August 7, 2021

Why I Finally Relate with Radical Feminists.


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I was always a feminist. Any form of mistreatment targeted toward a female owing to her gender infuriated me.

But, when it came down to being rad in terms of feminist viewpoint, I often took a backseat. I could never resonate with whatever the radical feminist advocated for.

I wondered how the urge of cutting up all men from society served any purpose or why wanting to destroy existent societal structures made any sense. I never understood how opting to substitute the word “Women” with “Wom*n” did any justice to the feminist outburst, or what little could women euphemizing men as “dick-bearing creatures” merely do, or, to the least, what did it even symbolize.

It was only last week when a documentary on YouTube caught my sight and the series of recommendations alongside binge-watching similar videos kept snowballing. This went on for an entire week.

The very first documentary that led me to all these explorations was about growing rates of femicide in Honduras. As projected in the documentary, femicide was so common there that a woman’s beheaded corpse lying in the middle of the street was normal. A wife seeking legal protection against a husband shamelessly chasing her with a knife and threatening to stab her only because she chose to work did not sound unusual.

Then, the documentary led me to another similar video about female genital mutilation, whereby removing the genitalia of female infants and girls below 15 was practiced with such pride around Africa, the Middle East, and Asia. None of those mutilations were for medical reasons. The only rationale behind those was to preserve a girl’s virginity for her husband who, by the time of the wedding, would have already married three women, have 10 children, and still that would not be a problem.

A video of a 19-year-old girl in India hung on a tree branch with around 20 men beating her to cruelty ripped my heart into pieces. Learning the fact that the ones pioneering the violent parade were none other than her own father and cousins hit me to the core. And all those physical attacks for what? Her decision to stay at her maternal uncle’s house after her husband left the village for work.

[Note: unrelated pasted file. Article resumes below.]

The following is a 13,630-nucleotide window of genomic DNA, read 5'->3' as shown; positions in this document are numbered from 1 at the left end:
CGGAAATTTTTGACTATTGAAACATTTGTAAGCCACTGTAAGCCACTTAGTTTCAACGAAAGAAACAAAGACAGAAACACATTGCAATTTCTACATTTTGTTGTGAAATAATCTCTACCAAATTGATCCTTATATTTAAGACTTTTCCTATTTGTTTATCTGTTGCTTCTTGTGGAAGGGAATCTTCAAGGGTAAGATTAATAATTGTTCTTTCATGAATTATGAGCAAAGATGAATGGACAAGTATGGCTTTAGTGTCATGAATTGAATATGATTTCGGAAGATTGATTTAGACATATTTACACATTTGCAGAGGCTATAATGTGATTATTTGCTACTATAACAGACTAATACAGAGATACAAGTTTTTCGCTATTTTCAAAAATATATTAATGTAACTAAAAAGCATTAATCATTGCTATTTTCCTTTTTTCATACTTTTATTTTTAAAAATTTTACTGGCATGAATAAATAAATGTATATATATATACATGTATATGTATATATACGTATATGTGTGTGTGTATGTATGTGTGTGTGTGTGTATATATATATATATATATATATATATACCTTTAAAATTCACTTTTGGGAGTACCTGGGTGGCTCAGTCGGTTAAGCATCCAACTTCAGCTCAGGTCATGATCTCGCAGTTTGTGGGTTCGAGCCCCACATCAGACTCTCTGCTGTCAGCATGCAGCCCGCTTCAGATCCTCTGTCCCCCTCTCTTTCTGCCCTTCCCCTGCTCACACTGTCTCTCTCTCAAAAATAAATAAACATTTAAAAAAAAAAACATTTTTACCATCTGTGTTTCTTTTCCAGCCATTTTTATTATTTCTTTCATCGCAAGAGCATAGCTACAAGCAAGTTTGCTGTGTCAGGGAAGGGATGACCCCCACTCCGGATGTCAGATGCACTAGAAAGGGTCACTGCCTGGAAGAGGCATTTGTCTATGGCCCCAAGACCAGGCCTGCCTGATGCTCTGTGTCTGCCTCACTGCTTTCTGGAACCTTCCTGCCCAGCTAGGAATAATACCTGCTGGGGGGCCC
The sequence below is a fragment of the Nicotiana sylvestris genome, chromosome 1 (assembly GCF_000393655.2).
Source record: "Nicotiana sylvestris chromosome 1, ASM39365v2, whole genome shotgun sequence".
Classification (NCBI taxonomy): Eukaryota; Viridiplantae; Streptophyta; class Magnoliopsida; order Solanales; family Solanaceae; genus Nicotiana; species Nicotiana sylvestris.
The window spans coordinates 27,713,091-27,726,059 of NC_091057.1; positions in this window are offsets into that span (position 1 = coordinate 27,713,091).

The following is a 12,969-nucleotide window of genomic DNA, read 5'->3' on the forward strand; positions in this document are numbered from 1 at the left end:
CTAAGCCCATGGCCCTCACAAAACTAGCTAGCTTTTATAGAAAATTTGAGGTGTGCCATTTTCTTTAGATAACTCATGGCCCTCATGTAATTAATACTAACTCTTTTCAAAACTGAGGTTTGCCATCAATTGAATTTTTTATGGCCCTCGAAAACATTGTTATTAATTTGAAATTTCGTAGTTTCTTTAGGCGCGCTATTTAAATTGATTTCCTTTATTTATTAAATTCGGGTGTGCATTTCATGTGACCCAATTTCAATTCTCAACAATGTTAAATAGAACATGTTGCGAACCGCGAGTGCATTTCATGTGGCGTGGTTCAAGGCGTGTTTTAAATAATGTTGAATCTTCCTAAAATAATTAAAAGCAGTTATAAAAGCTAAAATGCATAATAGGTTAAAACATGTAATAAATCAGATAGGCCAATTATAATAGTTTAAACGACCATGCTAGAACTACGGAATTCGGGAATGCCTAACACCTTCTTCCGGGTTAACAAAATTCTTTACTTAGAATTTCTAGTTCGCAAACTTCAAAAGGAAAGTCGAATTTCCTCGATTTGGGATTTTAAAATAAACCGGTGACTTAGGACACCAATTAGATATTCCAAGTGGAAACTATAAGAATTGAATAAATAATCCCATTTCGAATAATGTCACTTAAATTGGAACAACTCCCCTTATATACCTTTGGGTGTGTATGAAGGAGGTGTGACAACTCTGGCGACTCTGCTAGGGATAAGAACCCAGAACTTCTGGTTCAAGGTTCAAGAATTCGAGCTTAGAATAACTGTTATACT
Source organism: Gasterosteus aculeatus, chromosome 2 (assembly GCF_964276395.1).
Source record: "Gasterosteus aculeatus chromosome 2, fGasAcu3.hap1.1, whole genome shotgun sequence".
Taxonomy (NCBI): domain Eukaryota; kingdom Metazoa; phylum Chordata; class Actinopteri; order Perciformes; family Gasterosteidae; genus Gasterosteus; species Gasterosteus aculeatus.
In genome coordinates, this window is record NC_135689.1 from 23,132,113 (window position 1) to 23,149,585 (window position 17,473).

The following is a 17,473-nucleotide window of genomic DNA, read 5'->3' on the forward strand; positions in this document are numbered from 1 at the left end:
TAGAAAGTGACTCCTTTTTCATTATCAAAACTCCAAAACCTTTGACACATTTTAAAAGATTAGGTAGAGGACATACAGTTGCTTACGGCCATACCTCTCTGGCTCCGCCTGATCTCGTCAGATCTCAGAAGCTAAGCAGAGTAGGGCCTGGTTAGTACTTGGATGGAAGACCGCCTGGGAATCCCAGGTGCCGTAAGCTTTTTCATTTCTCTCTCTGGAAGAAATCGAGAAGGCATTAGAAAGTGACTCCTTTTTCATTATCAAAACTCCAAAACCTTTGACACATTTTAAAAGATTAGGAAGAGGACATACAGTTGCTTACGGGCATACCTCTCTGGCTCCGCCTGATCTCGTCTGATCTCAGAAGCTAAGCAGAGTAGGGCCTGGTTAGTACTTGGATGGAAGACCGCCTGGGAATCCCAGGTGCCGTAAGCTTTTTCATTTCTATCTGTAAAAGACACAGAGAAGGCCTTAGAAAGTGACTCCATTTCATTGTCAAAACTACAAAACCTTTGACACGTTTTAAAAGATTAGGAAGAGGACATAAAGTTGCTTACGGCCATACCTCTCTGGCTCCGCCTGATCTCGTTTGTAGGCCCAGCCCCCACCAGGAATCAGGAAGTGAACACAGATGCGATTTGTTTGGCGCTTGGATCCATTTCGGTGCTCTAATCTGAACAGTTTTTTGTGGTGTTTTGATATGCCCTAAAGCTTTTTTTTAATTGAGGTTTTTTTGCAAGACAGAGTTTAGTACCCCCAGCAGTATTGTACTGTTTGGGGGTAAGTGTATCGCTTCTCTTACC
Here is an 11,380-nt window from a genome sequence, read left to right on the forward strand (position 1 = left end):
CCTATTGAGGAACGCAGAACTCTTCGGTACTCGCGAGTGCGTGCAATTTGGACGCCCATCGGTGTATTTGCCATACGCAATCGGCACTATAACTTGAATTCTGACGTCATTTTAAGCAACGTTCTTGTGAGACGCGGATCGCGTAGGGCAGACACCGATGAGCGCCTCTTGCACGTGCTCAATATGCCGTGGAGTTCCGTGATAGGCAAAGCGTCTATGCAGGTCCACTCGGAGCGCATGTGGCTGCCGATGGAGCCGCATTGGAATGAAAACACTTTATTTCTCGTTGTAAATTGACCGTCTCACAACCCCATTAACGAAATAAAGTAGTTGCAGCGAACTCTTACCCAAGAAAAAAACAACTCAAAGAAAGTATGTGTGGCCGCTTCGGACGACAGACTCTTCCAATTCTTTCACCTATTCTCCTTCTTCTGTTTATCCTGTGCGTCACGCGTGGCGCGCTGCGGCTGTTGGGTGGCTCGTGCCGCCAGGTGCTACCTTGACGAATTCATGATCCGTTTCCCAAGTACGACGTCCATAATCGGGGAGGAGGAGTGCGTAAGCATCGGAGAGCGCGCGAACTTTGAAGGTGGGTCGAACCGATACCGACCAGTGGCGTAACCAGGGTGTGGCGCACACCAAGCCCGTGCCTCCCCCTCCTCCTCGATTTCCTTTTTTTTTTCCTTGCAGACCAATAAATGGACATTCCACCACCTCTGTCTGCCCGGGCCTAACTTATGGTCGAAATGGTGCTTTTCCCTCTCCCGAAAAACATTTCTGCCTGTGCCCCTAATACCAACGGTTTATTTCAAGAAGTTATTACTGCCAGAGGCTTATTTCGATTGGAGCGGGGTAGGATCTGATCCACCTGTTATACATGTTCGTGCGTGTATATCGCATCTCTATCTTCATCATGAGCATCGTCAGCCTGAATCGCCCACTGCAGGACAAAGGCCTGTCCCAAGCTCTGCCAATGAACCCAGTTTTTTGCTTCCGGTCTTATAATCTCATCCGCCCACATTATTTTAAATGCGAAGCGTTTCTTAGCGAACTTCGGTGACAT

What brought me to tears was a news article published in one of the online news portals in Nepal, whereby a disabled girl is instigated to resort to birth prevention syringes against her consent every three months. And for what? To prevent unwanted pregnancies in case a man decides to rape her any fine day, despite the knowledge and awareness of her disability, coupled with mental instability that was caused by a traumatic history of rape during her childhood.

Who cares about the forced abortion she had to go through?

As I was watching all these videos, the law firm I currently work in handed me over a similar case file, whereby a minor had been sexually harassed and raped by her own biological father for seven years. That particular case study shook me from within. While we are arguing about how society had turned unsafe for women, a seven-year-old daughter was being exploited in the very place she called her “home” and “family.”

Nobody can ever feel or even relate to the amount of trauma and suffering she must have gone through. The father who was supposed to raise her had been taking advantage of her right from an age where she could not even understand what all those unsolicited actions meant.

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By the time I was writing this article, a news headline popped up on my screen, and I felt like giving up on everything. The nerve-wracking rage upon hearing the news is inexplicable.

A 19-year-old single mother traveling with her son had asked for a lift with a truck driver who chose to rape her brutally and then called upon three more men to rape her continuously for four days. Once done with the misdeed, she was finally dropped off in one of the locations vulnerably. A female asking for help is perceived as an opportunity to take sexual advantage of. As I began contemplating deeper about the extent of brutality to which these living objects (the perpetrators do not deserve to be recognized as humans) could go, I suddenly remembered the Nirbhaya incident from Delhi, whereby a 23-year-old female was raped by six men on a moving bus. An iron rod was then inserted inside her body through her vagina and her intestines were pulled out of her body.